I think that I should make clear to the House the situation as it stands in relation to one important function of Comhairle na nOspidéal, that is in relation to the selection of consultants. Under the Act, functions relating to the selection of consultants both in health board and voluntary hospitals can be given to the comhairle. However, these can be given only by regulations, made after consultation with the comhairle itself. It would not, therefore, have been possible for me to include in the present regulations provisions governing the selection of consultants. Clearly, the comhairle must first be established so that it can be consulted on this. However, the issue of the selection of consultants has been mentioned on a number of occasions and discussed with many interests involved. It is my intention that it will be a priority task of the comhairle to concern itself with a common selection procedure for consultants in all hospitals. This procedure would apply to consultants working in both voluntary and health board hospitals and I would expect that all interests concerned would be involved in working out its details. I think it important to emphasise this in view of statements recently issued which might lead one to think that I have departed in some way from the concept of a common selection procedure for all consultants operated under the comhairle.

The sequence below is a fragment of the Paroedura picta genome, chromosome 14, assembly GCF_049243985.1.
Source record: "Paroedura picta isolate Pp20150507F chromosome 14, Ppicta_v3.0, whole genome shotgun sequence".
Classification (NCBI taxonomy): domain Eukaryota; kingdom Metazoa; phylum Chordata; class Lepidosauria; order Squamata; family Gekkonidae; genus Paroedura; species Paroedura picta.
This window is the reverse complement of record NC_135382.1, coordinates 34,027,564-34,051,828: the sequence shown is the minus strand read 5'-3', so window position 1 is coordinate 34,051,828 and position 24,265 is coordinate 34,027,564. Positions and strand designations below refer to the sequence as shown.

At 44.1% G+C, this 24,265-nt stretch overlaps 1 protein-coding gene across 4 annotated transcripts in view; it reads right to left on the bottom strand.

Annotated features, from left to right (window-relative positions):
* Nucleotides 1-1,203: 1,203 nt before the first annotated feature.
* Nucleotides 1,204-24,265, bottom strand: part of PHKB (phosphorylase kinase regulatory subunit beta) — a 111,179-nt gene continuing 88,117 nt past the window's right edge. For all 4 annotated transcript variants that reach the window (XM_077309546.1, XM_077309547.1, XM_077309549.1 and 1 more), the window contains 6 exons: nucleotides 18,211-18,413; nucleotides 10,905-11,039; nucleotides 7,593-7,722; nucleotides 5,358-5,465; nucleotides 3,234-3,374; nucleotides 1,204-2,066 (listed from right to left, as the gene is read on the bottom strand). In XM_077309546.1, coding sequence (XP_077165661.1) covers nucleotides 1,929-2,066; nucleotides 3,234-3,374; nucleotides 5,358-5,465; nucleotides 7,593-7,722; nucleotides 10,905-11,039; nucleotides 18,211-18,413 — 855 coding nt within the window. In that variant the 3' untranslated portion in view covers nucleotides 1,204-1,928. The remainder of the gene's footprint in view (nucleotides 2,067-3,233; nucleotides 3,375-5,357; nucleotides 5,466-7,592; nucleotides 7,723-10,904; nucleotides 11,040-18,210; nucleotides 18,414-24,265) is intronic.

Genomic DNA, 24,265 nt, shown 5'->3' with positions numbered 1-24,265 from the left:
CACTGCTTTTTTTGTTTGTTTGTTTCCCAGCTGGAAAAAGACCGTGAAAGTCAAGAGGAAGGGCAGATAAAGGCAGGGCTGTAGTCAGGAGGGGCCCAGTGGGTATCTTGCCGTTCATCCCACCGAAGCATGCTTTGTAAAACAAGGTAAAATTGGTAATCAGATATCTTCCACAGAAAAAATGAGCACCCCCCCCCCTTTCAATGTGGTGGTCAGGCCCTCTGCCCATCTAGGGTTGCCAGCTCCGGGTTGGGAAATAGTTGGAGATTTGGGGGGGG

There is another matter related to this, that is, the body with which the consultants should hold their contracts. The FitzGerald Report recommended that this should be the regional hospital boards and provision was made in the Act which could allow for this. However, the discussions relating to the present draft regulations convinced me that it was not essential to make this universal. Therefore, the regulations provide that the regional hospital board will only make the actual contract with the consultant where the bodies managing the hospital or hospitals concerned agree to this. In these circumstances, we can expect that a contract with the regional hospital board would normally be made only where a consultant was needed to serve hospitals under two different managements. The change in my view from the original concept is not really so significant and I would stress again that it does not in any way affect my resolve that the aim of evolving a common selection procedure should be pursued. Indeed, the change in relation to the bodies making the contract could make it easier to achieve a general agreement on selection procedures.